4th March 2021
Doors made from uPVC are an extremely popular option for homeowners, and offer both security and durability at reasonable price. Explore the ins-and-outs of working with uPVC, and discover how to fit and adjust a uPVC door with us below.
uPVC doors are created by surrounding a strong, insulated steel frame with something known as un-plasticised polyvinyl chloride. Commonly known as uPVC - or rigid PVC - the result is long-lasting, reliable door that can withstand the test of time.
Typically, uPVC doors are between 20-28mm thick and, to suit different styles, are available in over 200 RAL colours.
As well as being one of the most affordable options, uPVC doors come with a whole host of other benefits too.
Perhaps the most important, uPVC doors are very secure, and the combination of a strong frame and multi-point locks will give peace of mind to any homeowner. uPVC doors are extremely low maintenance too: when it comes to cleaning a simple wipe down should do the trick. With regular care, you can expect uPVC doors to last anywhere between 20-25 years.
Weather-resistant, fire retardant and also energy efficient, it's no surprise uPVC is an attractive choice for many. uPVC doors offer excellent insulation and different ventilation options.
As for style, uPVC doors are customisable and can be ordered in a range of RAL colours. The range available will depend on the manufacturer in question, but there's much more to choose from than simple black and white options. You can also choose between several styles, like patio, bifold and French.
Faults with uPVC doors often stem from incorrect installation, so making sure everything is perfect first time is extremely important. If you're new to fitting uPVC doors, we highly recommend having someone with experience nearby to guide you.
Here's a quick run-through, covering the basic steps on how to fit a new uPVC door.
Add the cill
Install the frame
Incorrect installation or general wear and tear can cause all kinds of problems with uPVC doors. However, there are a few adjustments that can be made to try and fix the issue.
Firstly, you'll need to identify exactly what the problem. Is the issue with the height of the door, the compression, or something else completely - like a draught? Once you know the problem, you can go ahead and select the appropriate solution.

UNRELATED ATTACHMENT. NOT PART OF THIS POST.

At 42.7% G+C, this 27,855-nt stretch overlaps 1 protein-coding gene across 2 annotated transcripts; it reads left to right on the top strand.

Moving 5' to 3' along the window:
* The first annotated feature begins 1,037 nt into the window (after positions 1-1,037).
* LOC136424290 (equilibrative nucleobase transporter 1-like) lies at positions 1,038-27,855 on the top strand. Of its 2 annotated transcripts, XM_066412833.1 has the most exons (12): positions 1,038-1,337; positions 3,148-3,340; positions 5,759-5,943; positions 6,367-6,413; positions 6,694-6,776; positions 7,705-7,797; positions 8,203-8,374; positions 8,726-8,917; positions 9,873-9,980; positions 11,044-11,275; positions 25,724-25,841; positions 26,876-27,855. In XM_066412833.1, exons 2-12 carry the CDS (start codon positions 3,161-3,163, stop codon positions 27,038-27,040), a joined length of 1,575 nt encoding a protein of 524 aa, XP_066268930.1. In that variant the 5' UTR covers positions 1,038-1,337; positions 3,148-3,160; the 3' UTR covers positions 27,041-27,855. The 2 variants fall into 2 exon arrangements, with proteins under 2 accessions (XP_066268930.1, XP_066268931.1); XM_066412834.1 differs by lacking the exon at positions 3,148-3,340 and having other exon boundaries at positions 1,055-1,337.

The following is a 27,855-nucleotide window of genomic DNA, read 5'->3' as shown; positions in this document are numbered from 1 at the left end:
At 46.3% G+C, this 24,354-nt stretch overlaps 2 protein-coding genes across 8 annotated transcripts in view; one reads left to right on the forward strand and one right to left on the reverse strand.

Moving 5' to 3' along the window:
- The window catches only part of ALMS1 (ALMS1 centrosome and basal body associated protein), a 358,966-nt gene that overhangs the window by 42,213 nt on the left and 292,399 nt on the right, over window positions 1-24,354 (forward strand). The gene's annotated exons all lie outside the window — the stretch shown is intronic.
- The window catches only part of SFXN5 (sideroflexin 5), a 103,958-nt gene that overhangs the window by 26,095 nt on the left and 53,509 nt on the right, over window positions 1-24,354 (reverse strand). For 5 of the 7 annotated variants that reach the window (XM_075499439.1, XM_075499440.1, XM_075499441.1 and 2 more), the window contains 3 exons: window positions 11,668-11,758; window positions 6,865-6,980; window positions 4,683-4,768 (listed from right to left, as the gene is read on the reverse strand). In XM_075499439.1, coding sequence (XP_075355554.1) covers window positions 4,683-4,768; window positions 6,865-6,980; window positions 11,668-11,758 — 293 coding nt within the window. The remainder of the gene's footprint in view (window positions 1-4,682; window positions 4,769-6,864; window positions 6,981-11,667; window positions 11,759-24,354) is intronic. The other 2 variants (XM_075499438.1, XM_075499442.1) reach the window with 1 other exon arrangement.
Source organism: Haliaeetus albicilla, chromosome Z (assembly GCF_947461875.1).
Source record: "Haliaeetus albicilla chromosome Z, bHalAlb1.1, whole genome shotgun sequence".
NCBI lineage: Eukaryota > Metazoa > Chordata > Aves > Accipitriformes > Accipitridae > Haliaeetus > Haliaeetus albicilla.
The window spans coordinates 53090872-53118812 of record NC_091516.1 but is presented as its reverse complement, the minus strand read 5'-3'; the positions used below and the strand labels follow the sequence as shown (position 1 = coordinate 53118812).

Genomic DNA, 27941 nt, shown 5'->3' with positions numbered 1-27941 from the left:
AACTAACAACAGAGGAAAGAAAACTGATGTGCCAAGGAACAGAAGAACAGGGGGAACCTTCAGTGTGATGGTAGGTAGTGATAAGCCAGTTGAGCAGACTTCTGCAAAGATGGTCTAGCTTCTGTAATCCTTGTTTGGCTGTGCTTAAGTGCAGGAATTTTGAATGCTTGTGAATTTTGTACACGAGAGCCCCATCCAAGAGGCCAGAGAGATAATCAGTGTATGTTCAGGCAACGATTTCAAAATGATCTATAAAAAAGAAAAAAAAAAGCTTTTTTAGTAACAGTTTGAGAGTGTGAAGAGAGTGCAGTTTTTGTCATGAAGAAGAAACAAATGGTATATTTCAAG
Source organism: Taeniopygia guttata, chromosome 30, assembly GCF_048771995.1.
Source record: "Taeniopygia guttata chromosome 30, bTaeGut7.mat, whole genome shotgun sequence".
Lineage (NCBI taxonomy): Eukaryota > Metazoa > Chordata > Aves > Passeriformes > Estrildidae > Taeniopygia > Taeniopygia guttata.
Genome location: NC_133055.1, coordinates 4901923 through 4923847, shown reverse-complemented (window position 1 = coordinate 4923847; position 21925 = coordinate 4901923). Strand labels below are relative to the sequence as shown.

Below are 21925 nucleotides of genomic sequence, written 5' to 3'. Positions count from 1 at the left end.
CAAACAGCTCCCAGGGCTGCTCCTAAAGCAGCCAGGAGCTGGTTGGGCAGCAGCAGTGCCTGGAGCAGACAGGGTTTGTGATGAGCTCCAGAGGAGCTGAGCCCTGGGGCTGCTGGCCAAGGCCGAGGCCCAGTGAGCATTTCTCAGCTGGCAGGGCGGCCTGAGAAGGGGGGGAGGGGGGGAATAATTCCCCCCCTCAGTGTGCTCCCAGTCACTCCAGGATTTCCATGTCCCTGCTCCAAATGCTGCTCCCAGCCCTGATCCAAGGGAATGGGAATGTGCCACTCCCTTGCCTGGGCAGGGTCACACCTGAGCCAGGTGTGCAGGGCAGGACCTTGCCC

How to adjust uPVC door height
Need to adjust a uPVC door that's too high, or too low? All you need to do is locate the screw that controls the vertical moment of the door hinge.
Once you've found the correct screw, take an Allen key and twist. Begin by doing one full rotation, and then a second. If the door still isn't sitting correctly in the frame, make very small adjustments until you've found the right height.
How to adjust uPVC door compression
Is the uPVC door in question not matching up with the top or bottom corner of the door frame? If this is happening, there might be a problem with the compression screw.
Again, this is another quick fix. Grab your Allen key, and slowly unscrew the compression screw. Complete one rotation, and make tweaks until everything looks right.
How to stop draughts with uPVC doors
If the uPVC door in question feels a little bit loose, and often rattles, then you've probably found the culprit of the draught.
To stop draughts from coming out of uPVC doors, the gap between the door and the door frame needs to be reduced. To do this, locate the latching of the door, and tighten the seal to stop the draught.
However, if the door is shutting but won't catch in the latch, you'll need to take a different approach. The gap between the frame and door may actually need to be increased, in order to reduce the compression of the door.
You can follow the method we've mentioned above to reduce compression, or alternatively, use the steps below:
Strictly speaking, uPVC doors should not be painted. The surface of uPVC is not designed to accept paint or any other kind of varnish, and numerous issues are likely to arise if paint is applied.
Alongside issues with proper adhesion, applying paint to uPVC doors can lead to unsightly cracks and even peeling over time - especially when thermal expansion occurs. Even worse, DIY paint jobs can void the warranty of uPVC doors from certain suppliers.
Broken and faulty locks can easily be changed on uPVC doors. The process is fairly straightforward, and should take a few minutes.
To change a lock on a uPVC door, you'll need:
Once you have the above, just follow these simple steps:
For more tips and tricks, don't forget to check out our other educational guides over on our blog.